Personally, I keep my shrimp in the parameters that're recommended for the given species/type of shrimp because I want maximum breeding (I don't have any fish in any of my shrimp tanks, I use RO remineralized water, feed shrimp-specific foods, etc.). Through several years of success, failures, and watching other people's successes and failures I feel I've learned enough to be able to successfully breed many different types of shrimps, but nothing is every 100% effective, which is most evident by seeing how different successful breeders maintain their shrimp tanks. Even though there may be a lot of similarities and differences between their methods, they may both be equally successful in keeping/breeding shrimp. So I'm not going to say that I'm an expert (far from it imo), but I like to give my opinions based on my experience and anyone who reads it can take it or leave it. Ultimately, it's your hobby and I wish you success! A more hardy Caridina shrimp that's cheaper and easily accessible will only help to encourage the growth of the hobby.
  11. Haha
    Saddleback Shrimp reacted to Wakspiddlevak in [WTB] Tap water acclimated Caridina cantonensis shrimp   
    A better question for him might be:
     
    > What brand of active substrate do you sell for $4 per pound?
     
    If you catch my drift. Lol 😂 
     
    The naysayers don't want Caridina shrimp adapting to tap water because they won't be able to sell their overpriced fancy dirt or magic shrimp potions, AND the prices of shrimp will go down.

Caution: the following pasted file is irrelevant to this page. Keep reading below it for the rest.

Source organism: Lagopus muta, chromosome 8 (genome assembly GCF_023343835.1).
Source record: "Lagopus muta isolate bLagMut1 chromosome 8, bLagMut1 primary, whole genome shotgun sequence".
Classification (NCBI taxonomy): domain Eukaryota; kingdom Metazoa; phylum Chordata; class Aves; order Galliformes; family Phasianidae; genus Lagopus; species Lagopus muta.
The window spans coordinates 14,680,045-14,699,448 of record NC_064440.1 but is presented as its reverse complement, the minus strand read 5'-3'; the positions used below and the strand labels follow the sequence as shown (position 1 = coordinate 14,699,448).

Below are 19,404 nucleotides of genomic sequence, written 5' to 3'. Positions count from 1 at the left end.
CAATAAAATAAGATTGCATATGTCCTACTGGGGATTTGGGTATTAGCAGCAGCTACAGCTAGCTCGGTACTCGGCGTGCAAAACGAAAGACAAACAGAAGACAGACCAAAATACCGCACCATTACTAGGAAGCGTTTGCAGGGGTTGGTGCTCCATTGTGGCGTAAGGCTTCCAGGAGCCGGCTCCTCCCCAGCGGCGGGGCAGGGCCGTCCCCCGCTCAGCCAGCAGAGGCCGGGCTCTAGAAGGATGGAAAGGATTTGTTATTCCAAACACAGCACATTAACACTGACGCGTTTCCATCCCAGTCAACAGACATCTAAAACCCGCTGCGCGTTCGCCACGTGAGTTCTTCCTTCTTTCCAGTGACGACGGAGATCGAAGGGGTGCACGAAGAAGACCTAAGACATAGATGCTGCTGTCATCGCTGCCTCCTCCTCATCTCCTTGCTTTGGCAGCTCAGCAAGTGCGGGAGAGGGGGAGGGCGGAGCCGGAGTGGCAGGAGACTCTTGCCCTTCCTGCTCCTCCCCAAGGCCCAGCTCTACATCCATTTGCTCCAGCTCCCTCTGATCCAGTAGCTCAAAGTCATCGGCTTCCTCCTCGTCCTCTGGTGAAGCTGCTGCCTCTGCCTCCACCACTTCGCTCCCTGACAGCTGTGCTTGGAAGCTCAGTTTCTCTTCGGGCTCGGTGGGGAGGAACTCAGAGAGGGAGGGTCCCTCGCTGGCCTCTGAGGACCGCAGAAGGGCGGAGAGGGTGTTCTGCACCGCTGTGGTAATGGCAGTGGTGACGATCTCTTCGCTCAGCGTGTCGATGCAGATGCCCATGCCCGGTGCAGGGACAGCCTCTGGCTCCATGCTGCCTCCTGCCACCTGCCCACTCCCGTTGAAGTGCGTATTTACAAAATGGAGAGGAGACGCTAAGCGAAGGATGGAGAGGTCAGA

12. Thanks
    Saddleback Shrimp reacted to Shrimp Life in [WTB] Tap water acclimated Caridina cantonensis shrimp   
    I would advise against this, I think there might be a few that will reproduce in Neo tanks but majority of caridina will NOT thrive or have a high baby survival. 
  13. Haha
    Saddleback Shrimp reacted to Wakspiddlevak in [WTB] Tap water acclimated Caridina cantonensis shrimp   
    Yeah that's what I'm going to end up doing since  no one has any for sale atm.
     
    I'm doing it because I don't want to spend 4 dollars per pound for clay/humus substrate. 😁
  14. Like
    Saddleback Shrimp got a reaction from Wakspiddlevak in [WTB] Tap water acclimated Caridina cantonensis shrimp   
    Yes I have 27 Tangerine tigers living in Neo waters. Around 270 tds along with my blue dreams.
    I started with 10 tigers at first, acclimated them for 24+ hrs on drip and then did the same for the rest. Caridinas can live in neo waters 200-300 tds; you just have to spend the time to acclimate them. 
    I am low on tank space, that is why I am putting cardinas with my neos. 
    Oh btw... I also have 11 stardust shrimp in the tank as well. For they dont breed with other caridinas. 
     
  15. Thanks
    Saddleback Shrimp reacted to EverStuff in Aura Blue Crosses   
    They're just starting to breed for the first time. Some of the ones I have are from Andrew Wayne, and it's a project he's worked on for a couple years, so are pretty set in what colors and patterns they produce. The ones I have are just F1's so it's going to be a mixed grab bag what they produce. I see a few tiny solid whites- could color out as blue bolts later- some pinto striped backs on clear or tan-ish bodies. They're only a week or so old though. I really need to move them to a different tank. I love the shape of the 10g cube they're in, but the light is weak in that tank, the glass is scratched on the inside, and the curve of the glass makes taking pics really hard. 
  16. Thanks
    Saddleback Shrimp reacted to 9thdragon in JOE AQUA NOV PRESALE   
    yes u can split
     



  17. Like
    Saddleback Shrimp reacted to 9thdragon in JOE AQUA NOV PRESALE   
    3. OE RKK eXtreme $30 / Red Devil (dark red extreme) $35 / Panda $ 25
    $35 red devil